3. Chemical Corrosion of Liquid-Phase Sintered SiC in Acidic/Alkaline Solutions Part 1. Corrosion in HNO3 Solution

    NASA Astrophysics Data System (ADS)

    Zhang, Lei; Zhang, Ming; He, Xinnong; Tang, Wenming

    2016-03-01

    The corrosion behavior of the liquid-phase sintered SiC (LPS-SiC) was studied by dipping in 3.53 mol/L HNO3 aqueous solution at room temperature and 70 °C, respectively. The weight loss, strength reduction and morphology evolution of the SiC specimens during corroding were revealed and also the chemical corrosion process and mechanism of the SiC specimens in the acidic solution were clarified. The results show that the corrosion of the LPS-SiC specimens in the HNO3 solution is selective. The SiC particles are almost free from corrosion, but the secondary phases of BaAl2Si2O8 (BAS) and Y2Si2O7 are corroded via an acid-alkali neutralization reaction. BAS has a higher corrosion rate than Y2Si2O7, resulting in the formation of the bamboo-leaf-like corrosion pits. As the SiC specimens etched in the HNO3 solution at room temperature for 75 days, about 80 μm thickness corrosion layer forms. The weight loss and bending strength reduction of the etched SiC specimens are 2.6 mg/cm2 and 52%, respectively. The corrosion of the SiC specimens is accelerated in the 70 °C HNO3 solution with a rate about five times bigger than that in the same corrosion medium at room temperature.

  4. Effect of the Different High Volume Fraction of SiC Particles on the Junction of Bismuthate Glass-SiCp/Al Composite.

    PubMed

    Wang, Bin; Qu, Shengguan; Li, Xiaoqiang

    2018-01-01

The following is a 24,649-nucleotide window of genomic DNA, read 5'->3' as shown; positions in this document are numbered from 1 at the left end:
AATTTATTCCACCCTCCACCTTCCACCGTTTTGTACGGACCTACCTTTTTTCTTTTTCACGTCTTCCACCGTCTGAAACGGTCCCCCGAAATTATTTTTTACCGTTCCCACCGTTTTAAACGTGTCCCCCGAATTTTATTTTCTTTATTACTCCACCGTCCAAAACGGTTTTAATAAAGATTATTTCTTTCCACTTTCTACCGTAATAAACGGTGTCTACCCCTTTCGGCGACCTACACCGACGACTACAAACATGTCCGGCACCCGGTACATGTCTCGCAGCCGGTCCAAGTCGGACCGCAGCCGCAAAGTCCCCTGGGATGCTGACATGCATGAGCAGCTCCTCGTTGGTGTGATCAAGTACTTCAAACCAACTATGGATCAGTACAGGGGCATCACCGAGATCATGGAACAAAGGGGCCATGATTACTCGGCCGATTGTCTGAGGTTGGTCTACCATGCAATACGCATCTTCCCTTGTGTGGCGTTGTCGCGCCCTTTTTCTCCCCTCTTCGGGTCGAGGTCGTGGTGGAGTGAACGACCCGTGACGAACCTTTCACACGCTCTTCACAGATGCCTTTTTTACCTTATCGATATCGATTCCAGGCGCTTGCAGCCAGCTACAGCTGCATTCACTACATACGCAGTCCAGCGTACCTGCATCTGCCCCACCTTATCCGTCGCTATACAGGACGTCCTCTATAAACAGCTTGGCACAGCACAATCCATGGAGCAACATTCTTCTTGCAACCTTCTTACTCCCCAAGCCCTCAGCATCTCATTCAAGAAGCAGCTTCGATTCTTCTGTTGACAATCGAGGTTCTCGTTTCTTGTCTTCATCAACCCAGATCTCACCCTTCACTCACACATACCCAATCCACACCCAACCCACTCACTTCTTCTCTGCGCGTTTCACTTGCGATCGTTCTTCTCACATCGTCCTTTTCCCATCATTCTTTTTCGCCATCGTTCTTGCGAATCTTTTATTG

The in-house developed bismuthate glass and the SiC p /Al composites with different volume fractions of SiC particles (namely, 60 vol.%, 65 vol.%, 70 vol.%, and 75 vol.%) were jointed by vacuum hot-pressing process. The novel material can be used for the space mirror. The SiCp is an abbreviation for SiC particle. Firstly, the SiC p /Al composites with different vol.% of SiC particle were manufactured by using infiltration process. In order to obtain a stable bonding interface, the preoxide layers were fabricated on the surfaces of these composites for reacting with the bismuthate glass. The coefficient of thermal expansion (CTE) was carried out for characterizing the difference between the composites and bismuthate glass. The sealing quality of the composites and the bismuthate glass was quantified by using shear strength testing. The optical microstructures showed the particles were uniformly distributed in the Al matrix. The SEM image shows that a smooth oxidation layer was generated on the SiC p /Al composite. The CTE testing result indicated that the higher the vol.% of the particles in the composite, the lower the CTE value. The shear strength testing result disclosed that SiC p /Al composite with relatively low CTE value was favorable to obtain a bonding interface with high strength.